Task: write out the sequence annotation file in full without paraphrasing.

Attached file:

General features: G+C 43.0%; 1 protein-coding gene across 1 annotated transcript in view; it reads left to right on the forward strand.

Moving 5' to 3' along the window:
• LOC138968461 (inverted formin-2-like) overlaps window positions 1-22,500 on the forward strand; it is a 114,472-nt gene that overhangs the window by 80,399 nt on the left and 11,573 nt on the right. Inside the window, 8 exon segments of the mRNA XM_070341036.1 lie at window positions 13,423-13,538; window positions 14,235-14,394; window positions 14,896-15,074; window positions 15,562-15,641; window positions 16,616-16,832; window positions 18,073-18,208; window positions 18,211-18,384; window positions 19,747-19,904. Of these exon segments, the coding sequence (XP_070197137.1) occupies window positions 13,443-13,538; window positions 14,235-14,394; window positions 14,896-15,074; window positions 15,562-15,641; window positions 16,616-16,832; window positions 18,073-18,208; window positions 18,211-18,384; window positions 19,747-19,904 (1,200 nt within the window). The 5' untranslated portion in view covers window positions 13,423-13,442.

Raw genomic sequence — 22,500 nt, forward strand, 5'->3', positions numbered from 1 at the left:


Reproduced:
General features: G+C 43.0%; 1 protein-coding gene across 1 annotated transcript in view; it reads left to right on the forward strand.

Moving 5' to 3' along the window:
• LOC138968461 (inverted formin-2-like) overlaps window positions 1-22,500 on the forward strand; it is a 114,472-nt gene that overhangs the window by 80,399 nt on the left and 11,573 nt on the right. Inside the window, 8 exon segments of the mRNA XM_070341036.1 lie at window positions 13,423-13,538; window positions 14,235-14,394; window positions 14,896-15,074; window positions 15,562-15,641; window positions 16,616-16,832; window positions 18,073-18,208; window positions 18,211-18,384; window positions 19,747-19,904. Of these exon segments, the coding sequence (XP_070197137.1) occupies window positions 13,443-13,538; window positions 14,235-14,394; window positions 14,896-15,074; window positions 15,562-15,641; window positions 16,616-16,832; window positions 18,073-18,208; window positions 18,211-18,384; window positions 19,747-19,904 (1,200 nt within the window). The 5' untranslated portion in view covers window positions 13,423-13,442.

Raw genomic sequence — 22,500 nt, forward strand, 5'->3', positions numbered from 1 at the left: